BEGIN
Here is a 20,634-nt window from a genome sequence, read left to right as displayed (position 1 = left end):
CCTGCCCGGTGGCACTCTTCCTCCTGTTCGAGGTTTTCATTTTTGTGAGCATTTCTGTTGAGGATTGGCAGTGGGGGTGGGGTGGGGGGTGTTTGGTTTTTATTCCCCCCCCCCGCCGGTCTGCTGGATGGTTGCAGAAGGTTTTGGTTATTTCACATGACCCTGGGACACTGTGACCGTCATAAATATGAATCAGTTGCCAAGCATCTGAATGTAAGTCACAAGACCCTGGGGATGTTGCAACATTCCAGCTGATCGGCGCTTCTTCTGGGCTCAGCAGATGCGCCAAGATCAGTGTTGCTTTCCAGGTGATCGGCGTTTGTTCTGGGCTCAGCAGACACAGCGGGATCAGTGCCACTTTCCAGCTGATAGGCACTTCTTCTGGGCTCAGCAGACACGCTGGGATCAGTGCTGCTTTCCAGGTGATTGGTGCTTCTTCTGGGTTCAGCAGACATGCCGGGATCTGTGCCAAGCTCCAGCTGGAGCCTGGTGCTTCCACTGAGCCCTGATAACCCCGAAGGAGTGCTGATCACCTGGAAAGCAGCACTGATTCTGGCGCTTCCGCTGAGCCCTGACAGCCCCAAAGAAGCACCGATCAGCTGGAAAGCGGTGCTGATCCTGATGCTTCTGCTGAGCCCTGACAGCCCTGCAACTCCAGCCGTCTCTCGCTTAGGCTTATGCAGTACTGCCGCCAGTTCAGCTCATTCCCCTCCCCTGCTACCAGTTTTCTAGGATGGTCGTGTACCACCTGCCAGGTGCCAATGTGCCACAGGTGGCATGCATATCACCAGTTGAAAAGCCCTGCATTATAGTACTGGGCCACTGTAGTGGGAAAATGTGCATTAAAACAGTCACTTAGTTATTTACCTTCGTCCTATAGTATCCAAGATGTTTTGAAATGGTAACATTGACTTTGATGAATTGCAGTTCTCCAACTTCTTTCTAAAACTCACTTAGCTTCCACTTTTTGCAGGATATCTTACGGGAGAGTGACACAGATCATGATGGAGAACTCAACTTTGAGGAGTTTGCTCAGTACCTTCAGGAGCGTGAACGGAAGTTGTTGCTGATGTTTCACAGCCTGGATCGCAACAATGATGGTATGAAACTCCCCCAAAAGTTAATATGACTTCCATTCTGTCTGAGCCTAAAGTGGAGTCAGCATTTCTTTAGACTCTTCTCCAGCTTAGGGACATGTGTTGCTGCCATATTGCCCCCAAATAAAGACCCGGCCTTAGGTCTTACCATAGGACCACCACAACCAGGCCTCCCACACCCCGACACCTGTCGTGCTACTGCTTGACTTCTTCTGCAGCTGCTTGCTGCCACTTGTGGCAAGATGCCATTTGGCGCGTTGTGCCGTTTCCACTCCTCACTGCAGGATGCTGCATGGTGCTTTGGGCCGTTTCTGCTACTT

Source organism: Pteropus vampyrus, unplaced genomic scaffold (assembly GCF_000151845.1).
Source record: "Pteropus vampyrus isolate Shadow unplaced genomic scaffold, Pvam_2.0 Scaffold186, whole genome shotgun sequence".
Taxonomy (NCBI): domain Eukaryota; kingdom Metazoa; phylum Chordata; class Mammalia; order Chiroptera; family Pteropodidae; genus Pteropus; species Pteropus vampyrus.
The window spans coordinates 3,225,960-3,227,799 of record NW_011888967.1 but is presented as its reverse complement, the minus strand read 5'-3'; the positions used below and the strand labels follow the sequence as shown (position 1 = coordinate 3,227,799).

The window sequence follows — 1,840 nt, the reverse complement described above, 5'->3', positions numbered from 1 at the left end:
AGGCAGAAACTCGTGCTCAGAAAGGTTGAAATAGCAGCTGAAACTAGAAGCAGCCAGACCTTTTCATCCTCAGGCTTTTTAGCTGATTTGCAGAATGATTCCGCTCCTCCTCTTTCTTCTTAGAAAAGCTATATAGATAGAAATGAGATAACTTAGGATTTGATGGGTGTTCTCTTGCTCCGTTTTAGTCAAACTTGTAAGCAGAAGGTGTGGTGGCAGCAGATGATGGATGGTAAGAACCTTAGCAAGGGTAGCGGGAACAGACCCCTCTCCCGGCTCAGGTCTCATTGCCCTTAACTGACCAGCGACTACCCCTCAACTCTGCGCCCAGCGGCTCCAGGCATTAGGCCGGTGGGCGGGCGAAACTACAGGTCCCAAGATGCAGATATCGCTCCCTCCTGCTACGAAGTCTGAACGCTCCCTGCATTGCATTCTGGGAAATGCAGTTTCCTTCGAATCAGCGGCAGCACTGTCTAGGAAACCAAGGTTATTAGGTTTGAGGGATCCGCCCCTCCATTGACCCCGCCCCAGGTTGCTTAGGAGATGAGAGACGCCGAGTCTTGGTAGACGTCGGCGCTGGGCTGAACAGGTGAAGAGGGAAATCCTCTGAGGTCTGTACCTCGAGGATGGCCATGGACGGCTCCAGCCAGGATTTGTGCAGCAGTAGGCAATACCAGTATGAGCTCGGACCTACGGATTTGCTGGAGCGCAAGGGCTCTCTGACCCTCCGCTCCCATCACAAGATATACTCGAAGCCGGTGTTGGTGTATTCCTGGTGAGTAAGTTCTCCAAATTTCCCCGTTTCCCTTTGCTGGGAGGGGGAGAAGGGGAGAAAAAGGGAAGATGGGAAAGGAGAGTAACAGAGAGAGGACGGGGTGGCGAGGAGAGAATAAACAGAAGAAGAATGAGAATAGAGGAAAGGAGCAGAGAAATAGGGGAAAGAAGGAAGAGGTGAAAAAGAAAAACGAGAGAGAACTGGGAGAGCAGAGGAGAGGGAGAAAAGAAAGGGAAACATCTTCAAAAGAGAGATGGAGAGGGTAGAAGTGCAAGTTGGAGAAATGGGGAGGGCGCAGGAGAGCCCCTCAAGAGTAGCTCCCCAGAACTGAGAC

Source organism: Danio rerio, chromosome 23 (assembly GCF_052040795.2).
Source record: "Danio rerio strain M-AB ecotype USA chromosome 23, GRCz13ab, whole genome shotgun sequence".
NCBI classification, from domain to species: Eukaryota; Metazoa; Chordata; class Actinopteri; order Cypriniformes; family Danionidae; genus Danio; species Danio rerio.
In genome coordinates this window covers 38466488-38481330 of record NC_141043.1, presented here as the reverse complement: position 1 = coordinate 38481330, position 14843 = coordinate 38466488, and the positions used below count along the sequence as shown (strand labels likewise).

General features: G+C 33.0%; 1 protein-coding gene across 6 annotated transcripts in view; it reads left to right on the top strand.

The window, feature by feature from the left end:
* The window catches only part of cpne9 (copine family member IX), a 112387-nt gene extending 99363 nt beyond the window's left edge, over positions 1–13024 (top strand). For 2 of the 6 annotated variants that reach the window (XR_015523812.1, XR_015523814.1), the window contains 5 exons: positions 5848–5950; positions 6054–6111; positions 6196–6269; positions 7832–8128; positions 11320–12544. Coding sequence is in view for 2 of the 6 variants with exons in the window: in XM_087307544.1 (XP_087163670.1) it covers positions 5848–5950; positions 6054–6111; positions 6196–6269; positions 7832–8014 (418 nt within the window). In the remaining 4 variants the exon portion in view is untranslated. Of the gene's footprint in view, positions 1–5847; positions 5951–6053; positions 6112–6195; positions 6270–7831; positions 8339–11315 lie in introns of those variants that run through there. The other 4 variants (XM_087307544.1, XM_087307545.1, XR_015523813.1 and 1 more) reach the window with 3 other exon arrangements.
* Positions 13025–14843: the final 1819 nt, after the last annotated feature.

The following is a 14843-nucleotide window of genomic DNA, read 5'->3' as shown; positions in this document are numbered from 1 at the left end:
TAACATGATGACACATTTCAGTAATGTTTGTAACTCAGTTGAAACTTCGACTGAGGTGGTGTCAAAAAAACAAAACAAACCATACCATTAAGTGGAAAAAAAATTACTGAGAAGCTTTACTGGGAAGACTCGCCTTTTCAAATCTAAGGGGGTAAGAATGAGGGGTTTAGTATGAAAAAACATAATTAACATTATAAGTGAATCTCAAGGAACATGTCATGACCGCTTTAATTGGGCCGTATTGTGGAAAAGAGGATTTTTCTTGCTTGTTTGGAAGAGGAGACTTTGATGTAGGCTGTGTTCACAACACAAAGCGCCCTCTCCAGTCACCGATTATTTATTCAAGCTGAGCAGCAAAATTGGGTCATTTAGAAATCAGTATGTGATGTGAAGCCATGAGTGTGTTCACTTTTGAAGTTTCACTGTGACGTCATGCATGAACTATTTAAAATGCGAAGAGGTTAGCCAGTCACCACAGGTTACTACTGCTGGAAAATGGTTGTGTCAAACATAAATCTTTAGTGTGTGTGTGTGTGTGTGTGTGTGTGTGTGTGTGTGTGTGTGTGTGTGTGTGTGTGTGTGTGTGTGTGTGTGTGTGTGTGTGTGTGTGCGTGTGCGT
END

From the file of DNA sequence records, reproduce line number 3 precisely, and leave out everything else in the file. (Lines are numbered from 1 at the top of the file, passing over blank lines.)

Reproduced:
Source organism: Pteropus vampyrus, unplaced genomic scaffold (assembly GCF_000151845.1).